The mill creates fabrics and yarn from fine wool by using modern technology along with a contemporary style to give their products a distinctive look to give recognition as one of the most distinguished brands in Irish knitting industry. With a mixture of both old fashioned and modern buildings being in use this will give you an idea of how the mill has evolved through time. The Dingle Peninsula has more fascinating historic sites and diverse mountain scenery than any other part of Ireland. However Dingle is not just bursting with historic sites and beautiful mountain scenery, the peninsula is also a sanctuary for craft makers with a number of studios scattered around the peninsula. You will find a comprehensive list of craft stops in the itinerary that we have provided you with and from the itinerary you can select which of the stops you would like to visit. Two craft shops in Dingle which may like to visit are Lisbeth Mulcahy’s Weavers and Commodum Art and Design. Both shops have a great selection of Irish yarns for sale, all of which are all from the local area.
The village of Adare is also popular with tourists for its rare thatch cottages which you can see up close. Travelling onwards from Adare you will shortly arrive in Limerick City. Limerick City is most famously known for its unique past and the River Shannon which flows through the city. Some of the most renowned attractions in the city include King John’s Castle, a Norman castle from 13th century, the Hunt Museum which exhibits a large collection of art and antiquities from Neolithic times to the 20th century and the Milk Market located in the heart of inner city Limerick where you can browse through the various stalls including some that sell arts and crafts. Please note that the market is only operational during weekends with the opening hours varying from stall to stall. Continuing on from Limerick City towards the west coast of Clare you can visit Kenny’s Woollen Mills in the coastal town of Lahinch. Here you can purchase a selection of wool and knitwear while the store also features an art gallery with work by local and Irish artists featured. If you arrive at your accommodation in Doolin by the afternoon a trip to the nearby Cliffs of Moher is suggested. The cliffs reach an astonishing 214 metres which provides you with a magnificent view of the Atlantic Ocean. On clear days the Aran Islands can also be seen from the top of the cliffs. In addition to the cliffs, a round stone tower called O’Briens Tower was built near the edge of the cliffs in the 19th century. You can access the viewing platform at the top of the tower but at a separate cost to the entrance fee to the cliffs.
The Aran Islands are most celebrated for their strong Irish culture with the Irish language being spoken fluently along with a proud tradition of Irish music and dance on the islands. When you arrive in Inis Mór you will disembark the ferry at the small village of Kilronan which in spite of its small size is the biggest village on the Aran Islands with a population of approximately 300 people. In Kilronan you will come across the Aran Sweater Market where you can look through a broad collection of Aran sweaters as well as other souvenirs that commemorate attractions in the Aran Islands. There are also plenty of tourist attractions outside of Kilronan for you to visit on Inis Mór. On the south west side of the island you can find Dun Aengus, an ancient hill fort that is positioned on the edge of a 100 metre high cliff. Then situated in the middle of the island on the highest point of Inis Mór is the lighthouse, Eochaill. The lighthouse was constructed during the nineteenth century and is surrounded by a fort and two terraced walls which historians believe to have been built sometime in the Iron Age. In the evening you will take the ferry back from Kilronan to Doolin where you will have the evening to spend around Doolin.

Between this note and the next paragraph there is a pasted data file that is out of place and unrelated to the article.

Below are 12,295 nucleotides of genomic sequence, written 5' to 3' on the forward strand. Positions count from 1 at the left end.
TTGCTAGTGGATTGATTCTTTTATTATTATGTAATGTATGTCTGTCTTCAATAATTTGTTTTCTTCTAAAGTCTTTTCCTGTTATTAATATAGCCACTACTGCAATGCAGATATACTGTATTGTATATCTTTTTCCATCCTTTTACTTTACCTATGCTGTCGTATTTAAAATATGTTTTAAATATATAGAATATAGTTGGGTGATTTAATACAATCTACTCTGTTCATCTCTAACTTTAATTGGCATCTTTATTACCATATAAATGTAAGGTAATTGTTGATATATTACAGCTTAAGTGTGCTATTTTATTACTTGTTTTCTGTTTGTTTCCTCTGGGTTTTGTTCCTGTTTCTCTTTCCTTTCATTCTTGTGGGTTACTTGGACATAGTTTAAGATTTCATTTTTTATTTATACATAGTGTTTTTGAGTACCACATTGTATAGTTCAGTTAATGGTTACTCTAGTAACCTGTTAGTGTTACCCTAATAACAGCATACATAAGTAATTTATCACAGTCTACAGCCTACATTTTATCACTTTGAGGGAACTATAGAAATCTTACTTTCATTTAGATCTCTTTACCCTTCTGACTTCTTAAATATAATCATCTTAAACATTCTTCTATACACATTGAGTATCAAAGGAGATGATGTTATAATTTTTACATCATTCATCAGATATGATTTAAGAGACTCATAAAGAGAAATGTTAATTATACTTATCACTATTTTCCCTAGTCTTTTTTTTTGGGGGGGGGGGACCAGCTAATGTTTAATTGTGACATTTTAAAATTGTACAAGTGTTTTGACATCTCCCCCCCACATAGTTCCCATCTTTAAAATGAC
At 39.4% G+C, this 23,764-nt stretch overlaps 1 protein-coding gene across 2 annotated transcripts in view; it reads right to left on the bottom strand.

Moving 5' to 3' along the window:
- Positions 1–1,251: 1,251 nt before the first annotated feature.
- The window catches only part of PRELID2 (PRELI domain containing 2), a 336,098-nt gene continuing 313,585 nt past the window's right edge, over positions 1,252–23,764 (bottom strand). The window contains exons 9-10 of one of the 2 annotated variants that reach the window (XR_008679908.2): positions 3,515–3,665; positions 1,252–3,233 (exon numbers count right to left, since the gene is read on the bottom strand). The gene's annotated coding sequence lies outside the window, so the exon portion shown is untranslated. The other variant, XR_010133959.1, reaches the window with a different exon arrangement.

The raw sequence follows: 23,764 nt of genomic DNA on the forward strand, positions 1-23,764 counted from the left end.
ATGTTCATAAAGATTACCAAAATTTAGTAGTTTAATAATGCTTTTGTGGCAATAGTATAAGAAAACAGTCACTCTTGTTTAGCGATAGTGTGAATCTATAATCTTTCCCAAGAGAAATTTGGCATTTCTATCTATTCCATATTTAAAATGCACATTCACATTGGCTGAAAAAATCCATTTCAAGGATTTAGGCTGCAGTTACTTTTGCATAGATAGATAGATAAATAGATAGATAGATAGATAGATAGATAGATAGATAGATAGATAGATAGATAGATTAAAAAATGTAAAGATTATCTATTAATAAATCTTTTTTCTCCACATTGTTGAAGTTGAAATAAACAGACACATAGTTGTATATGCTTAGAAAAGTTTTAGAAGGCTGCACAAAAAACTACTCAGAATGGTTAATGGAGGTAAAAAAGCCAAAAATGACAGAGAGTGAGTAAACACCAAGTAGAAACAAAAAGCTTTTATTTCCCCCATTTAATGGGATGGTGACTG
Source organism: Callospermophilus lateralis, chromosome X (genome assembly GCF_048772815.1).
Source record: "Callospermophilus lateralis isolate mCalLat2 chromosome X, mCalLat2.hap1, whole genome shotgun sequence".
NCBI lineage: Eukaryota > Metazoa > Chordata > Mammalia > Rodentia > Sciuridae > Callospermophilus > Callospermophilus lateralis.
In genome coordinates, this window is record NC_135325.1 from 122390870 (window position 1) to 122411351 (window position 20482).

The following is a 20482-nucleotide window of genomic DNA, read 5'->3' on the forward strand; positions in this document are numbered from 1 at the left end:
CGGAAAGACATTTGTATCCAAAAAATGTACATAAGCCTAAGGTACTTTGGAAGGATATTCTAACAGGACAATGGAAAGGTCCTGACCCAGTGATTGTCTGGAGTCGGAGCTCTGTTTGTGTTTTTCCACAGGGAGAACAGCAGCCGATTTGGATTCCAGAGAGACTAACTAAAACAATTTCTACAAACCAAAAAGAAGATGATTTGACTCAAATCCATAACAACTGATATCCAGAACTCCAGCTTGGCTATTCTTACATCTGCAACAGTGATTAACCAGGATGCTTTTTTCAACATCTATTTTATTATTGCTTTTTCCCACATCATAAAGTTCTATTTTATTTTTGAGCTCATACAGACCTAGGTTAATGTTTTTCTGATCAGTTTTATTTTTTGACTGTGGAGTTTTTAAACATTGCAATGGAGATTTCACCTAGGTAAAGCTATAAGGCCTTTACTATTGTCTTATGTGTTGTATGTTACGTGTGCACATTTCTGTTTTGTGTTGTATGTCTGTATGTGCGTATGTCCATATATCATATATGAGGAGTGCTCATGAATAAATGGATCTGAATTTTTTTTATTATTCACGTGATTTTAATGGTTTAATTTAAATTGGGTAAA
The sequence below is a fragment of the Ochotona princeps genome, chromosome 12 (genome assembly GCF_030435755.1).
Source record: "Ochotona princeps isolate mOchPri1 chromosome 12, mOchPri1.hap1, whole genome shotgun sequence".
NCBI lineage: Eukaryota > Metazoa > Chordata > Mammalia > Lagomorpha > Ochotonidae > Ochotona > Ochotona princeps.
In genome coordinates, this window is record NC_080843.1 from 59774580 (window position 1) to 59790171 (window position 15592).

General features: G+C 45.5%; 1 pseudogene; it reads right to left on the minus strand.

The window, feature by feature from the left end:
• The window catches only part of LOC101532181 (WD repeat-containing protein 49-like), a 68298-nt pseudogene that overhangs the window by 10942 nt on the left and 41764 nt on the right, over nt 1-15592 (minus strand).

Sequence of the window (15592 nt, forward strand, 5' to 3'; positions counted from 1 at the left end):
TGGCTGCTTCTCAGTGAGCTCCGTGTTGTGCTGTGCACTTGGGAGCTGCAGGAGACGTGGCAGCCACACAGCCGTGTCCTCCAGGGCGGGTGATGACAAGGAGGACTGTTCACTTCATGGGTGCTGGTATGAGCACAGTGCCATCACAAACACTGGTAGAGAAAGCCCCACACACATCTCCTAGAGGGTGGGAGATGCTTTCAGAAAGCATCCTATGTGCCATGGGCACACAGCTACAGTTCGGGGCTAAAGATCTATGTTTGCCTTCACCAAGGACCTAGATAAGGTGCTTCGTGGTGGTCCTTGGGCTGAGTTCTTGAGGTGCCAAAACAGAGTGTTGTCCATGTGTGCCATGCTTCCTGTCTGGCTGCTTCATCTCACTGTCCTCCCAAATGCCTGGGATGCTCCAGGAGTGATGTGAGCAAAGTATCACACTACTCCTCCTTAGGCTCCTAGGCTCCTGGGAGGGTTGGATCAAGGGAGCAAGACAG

The rock that you can see is a karst landscape made out of limestone and you also might see some unusual flora and fauna here too. Approximately 50% of the flora and fauna found in Ireland is represented in the Burren. On your arrival in Bunratty a visit to the Bunratty Folk Park is highly recommended. The Folk Park displays village life in Ireland during the 19th century along with with a collection of medieval artefacts with over 450 items in the collection. Don’t forget that as part of your tour, tickets for the Bunratty medieval banquet are included. The medieval banquet takes place in the 15th Century Bunratty Castle which despite recent renovations remains one of the most authentic castles in Ireland. At the banquet you will get to experience a superb selection of Irish medieval food and songs. After the banquet you can return to your accommodation as you prepare to spend your final night in Ireland.